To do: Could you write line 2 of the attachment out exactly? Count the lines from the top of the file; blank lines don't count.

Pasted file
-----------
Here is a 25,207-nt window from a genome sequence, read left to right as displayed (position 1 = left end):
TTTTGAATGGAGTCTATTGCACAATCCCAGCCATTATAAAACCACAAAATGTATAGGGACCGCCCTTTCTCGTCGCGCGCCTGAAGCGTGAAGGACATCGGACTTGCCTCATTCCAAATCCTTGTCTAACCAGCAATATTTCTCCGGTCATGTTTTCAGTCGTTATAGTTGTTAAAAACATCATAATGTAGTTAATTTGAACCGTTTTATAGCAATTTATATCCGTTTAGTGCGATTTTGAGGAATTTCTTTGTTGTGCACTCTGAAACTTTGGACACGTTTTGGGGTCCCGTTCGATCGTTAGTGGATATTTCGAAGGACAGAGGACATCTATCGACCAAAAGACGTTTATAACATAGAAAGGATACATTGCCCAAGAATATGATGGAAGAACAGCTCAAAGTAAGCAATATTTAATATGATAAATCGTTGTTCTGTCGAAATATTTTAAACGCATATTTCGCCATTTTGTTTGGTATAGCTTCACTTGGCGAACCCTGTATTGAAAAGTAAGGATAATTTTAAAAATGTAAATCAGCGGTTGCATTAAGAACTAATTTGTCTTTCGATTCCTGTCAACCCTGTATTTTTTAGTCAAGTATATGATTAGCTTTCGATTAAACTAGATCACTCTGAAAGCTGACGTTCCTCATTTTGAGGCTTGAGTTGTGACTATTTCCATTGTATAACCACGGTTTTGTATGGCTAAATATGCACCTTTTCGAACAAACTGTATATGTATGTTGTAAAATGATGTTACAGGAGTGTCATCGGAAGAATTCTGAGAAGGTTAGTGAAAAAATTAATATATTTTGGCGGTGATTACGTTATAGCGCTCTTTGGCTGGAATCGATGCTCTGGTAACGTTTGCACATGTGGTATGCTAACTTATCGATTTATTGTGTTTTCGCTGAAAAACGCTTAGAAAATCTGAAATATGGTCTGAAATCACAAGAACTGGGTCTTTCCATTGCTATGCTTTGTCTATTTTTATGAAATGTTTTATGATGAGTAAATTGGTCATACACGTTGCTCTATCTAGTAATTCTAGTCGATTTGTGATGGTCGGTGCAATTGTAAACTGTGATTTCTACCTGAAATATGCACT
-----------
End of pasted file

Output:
TTTTGAATGGAGTCTATTGCACAATCCCAGCCATTATAAAACCACAAAATGTATAGGGACCGCCCTTTCTCGTCGCGCGCCTGAAGCGTGAAGGACATCGGACTTGCCTCATTCCAAATCCTTGTCTAACCAGCAATATTTCTCCGGTCATGTTTTCAGTCGTTATAGTTGTTAAAAACATCATAATGTAGTTAATTTGAACCGTTTTATAGCAATTTATATCCGTTTAGTGCGATTTTGAGGAATTTCTTTGTTGTGCACTCTGAAACTTTGGACACGTTTTGGGGTCCCGTTCGATCGTTAGTGGATATTTCGAAGGACAGAGGACATCTATCGACCAAAAGACGTTTATAACATAGAAAGGATACATTGCCCAAGAATATGATGGAAGAACAGCTCAAAGTAAGCAATATTTAATATGATAAATCGTTGTTCTGTCGAAATATTTTAAACGCATATTTCGCCATTTTGTTTGGTATAGCTTCACTTGGCGAACCCTGTATTGAAAAGTAAGGATAATTTTAAAAATGTAAATCAGCGGTTGCATTAAGAACTAATTTGTCTTTCGATTCCTGTCAACCCTGTATTTTTTAGTCAAGTATATGATTAGCTTTCGATTAAACTAGATCACTCTGAAAGCTGACGTTCCTCATTTTGAGGCTTGAGTTGTGACTATTTCCATTGTATAACCACGGTTTTGTATGGCTAAATATGCACCTTTTCGAACAAACTGTATATGTATGTTGTAAAATGATGTTACAGGAGTGTCATCGGAAGAATTCTGAGAAGGTTAGTGAAAAAATTAATATATTTTGGCGGTGATTACGTTATAGCGCTCTTTGGCTGGAATCGATGCTCTGGTAACGTTTGCACATGTGGTATGCTAACTTATCGATTTATTGTGTTTTCGCTGAAAAACGCTTAGAAAATCTGAAATATGGTCTGAAATCACAAGAACTGGGTCTTTCCATTGCTATGCTTTGTCTATTTTTATGAAATGTTTTATGATGAGTAAATTGGTCATACACGTTGCTCTATCTAGTAATTCTAGTCGATTTGTGATGGTCGGTGCAATTGTAAACTGTGATTTCTACCTGAAATATGCACT